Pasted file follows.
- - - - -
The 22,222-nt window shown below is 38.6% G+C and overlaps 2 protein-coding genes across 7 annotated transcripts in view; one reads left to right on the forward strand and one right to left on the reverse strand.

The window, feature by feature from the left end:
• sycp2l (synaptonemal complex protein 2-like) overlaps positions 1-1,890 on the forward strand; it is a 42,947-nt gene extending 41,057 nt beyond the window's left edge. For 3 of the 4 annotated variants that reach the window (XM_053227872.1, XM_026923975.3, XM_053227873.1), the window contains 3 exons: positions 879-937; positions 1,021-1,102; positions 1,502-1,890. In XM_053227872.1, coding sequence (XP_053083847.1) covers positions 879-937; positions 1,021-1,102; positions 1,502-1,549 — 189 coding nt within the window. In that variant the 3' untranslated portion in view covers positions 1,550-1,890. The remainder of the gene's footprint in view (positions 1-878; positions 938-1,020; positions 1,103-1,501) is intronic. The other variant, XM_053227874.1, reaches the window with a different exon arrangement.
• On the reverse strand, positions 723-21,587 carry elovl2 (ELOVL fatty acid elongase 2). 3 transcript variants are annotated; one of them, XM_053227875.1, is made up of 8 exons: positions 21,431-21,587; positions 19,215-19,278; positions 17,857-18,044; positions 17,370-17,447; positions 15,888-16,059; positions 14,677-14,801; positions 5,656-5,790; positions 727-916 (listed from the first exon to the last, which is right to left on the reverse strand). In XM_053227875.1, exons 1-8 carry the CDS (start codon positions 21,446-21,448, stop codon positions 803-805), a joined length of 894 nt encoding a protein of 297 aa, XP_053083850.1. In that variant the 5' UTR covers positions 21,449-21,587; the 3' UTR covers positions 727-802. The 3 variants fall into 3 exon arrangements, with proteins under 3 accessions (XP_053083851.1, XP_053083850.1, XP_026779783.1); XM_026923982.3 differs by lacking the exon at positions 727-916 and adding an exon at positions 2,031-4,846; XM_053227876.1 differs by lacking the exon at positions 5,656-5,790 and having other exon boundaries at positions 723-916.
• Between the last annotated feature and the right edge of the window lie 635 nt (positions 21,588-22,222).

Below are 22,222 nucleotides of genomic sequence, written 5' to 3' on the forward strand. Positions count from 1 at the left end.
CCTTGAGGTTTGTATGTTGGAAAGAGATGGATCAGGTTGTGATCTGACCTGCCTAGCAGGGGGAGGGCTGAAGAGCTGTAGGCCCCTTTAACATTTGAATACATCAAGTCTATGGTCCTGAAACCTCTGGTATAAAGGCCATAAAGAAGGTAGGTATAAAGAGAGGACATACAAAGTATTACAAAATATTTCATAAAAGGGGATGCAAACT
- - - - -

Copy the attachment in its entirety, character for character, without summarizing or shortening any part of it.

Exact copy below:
The 22,222-nt window shown below is 38.6% G+C and overlaps 2 protein-coding genes across 7 annotated transcripts in view; one reads left to right on the forward strand and one right to left on the reverse strand.

The window, feature by feature from the left end:
• sycp2l (synaptonemal complex protein 2-like) overlaps positions 1-1,890 on the forward strand; it is a 42,947-nt gene extending 41,057 nt beyond the window's left edge. For 3 of the 4 annotated variants that reach the window (XM_053227872.1, XM_026923975.3, XM_053227873.1), the window contains 3 exons: positions 879-937; positions 1,021-1,102; positions 1,502-1,890. In XM_053227872.1, coding sequence (XP_053083847.1) covers positions 879-937; positions 1,021-1,102; positions 1,502-1,549 — 189 coding nt within the window. In that variant the 3' untranslated portion in view covers positions 1,550-1,890. The remainder of the gene's footprint in view (positions 1-878; positions 938-1,020; positions 1,103-1,501) is intronic. The other variant, XM_053227874.1, reaches the window with a different exon arrangement.
• On the reverse strand, positions 723-21,587 carry elovl2 (ELOVL fatty acid elongase 2). 3 transcript variants are annotated; one of them, XM_053227875.1, is made up of 8 exons: positions 21,431-21,587; positions 19,215-19,278; positions 17,857-18,044; positions 17,370-17,447; positions 15,888-16,059; positions 14,677-14,801; positions 5,656-5,790; positions 727-916 (listed from the first exon to the last, which is right to left on the reverse strand). In XM_053227875.1, exons 1-8 carry the CDS (start codon positions 21,446-21,448, stop codon positions 803-805), a joined length of 894 nt encoding a protein of 297 aa, XP_053083850.1. In that variant the 5' UTR covers positions 21,449-21,587; the 3' UTR covers positions 727-802. The 3 variants fall into 3 exon arrangements, with proteins under 3 accessions (XP_053083851.1, XP_053083850.1, XP_026779783.1); XM_026923982.3 differs by lacking the exon at positions 727-916 and adding an exon at positions 2,031-4,846; XM_053227876.1 differs by lacking the exon at positions 5,656-5,790 and having other exon boundaries at positions 723-916.
• Between the last annotated feature and the right edge of the window lie 635 nt (positions 21,588-22,222).

Below are 22,222 nucleotides of genomic sequence, written 5' to 3' on the forward strand. Positions count from 1 at the left end.
CCTTGAGGTTTGTATGTTGGAAAGAGATGGATCAGGTTGTGATCTGACCTGCCTAGCAGGGGGAGGGCTGAAGAGCTGTAGGCCCCTTTAACATTTGAATACATCAAGTCTATGGTCCTGAAACCTCTGGTATAAAGGCCATAAAGAAGGTAGGTATAAAGAGAGGACATACAAAGTATTACAAAATATTTCATAAAAGGGGATGCAAACT